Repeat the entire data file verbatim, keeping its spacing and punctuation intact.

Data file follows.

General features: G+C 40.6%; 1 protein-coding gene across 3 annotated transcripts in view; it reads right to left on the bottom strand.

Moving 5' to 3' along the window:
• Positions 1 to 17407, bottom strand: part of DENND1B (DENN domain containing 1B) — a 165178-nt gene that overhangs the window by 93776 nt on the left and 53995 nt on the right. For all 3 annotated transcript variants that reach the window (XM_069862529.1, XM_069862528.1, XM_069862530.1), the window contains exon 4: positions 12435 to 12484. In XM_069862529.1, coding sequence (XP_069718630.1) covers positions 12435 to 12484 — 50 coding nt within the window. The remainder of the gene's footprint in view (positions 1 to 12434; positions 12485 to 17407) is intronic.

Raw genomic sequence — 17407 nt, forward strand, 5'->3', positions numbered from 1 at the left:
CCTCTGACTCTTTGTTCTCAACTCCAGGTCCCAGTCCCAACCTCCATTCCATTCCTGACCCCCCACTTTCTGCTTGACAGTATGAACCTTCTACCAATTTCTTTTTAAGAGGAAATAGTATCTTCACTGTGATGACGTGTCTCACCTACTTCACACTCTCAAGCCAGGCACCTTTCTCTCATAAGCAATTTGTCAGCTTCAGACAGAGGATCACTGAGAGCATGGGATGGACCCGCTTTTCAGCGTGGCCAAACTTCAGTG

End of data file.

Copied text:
General features: G+C 40.6%; 1 protein-coding gene across 3 annotated transcripts in view; it reads right to left on the bottom strand.

Moving 5' to 3' along the window:
• Positions 1 to 17407, bottom strand: part of DENND1B (DENN domain containing 1B) — a 165178-nt gene that overhangs the window by 93776 nt on the left and 53995 nt on the right. For all 3 annotated transcript variants that reach the window (XM_069862529.1, XM_069862528.1, XM_069862530.1), the window contains exon 4: positions 12435 to 12484. In XM_069862529.1, coding sequence (XP_069718630.1) covers positions 12435 to 12484 — 50 coding nt within the window. The remainder of the gene's footprint in view (positions 1 to 12434; positions 12485 to 17407) is intronic.

Raw genomic sequence — 17407 nt, forward strand, 5'->3', positions numbered from 1 at the left:
CCTCTGACTCTTTGTTCTCAACTCCAGGTCCCAGTCCCAACCTCCATTCCATTCCTGACCCCCCACTTTCTGCTTGACAGTATGAACCTTCTACCAATTTCTTTTTAAGAGGAAATAGTATCTTCACTGTGATGACGTGTCTCACCTACTTCACACTCTCAAGCCAGGCACCTTTCTCTCATAAGCAATTTGTCAGCTTCAGACAGAGGATCACTGAGAGCATGGGATGGACCCGCTTTTCAGCGTGGCCAAACTTCAGTG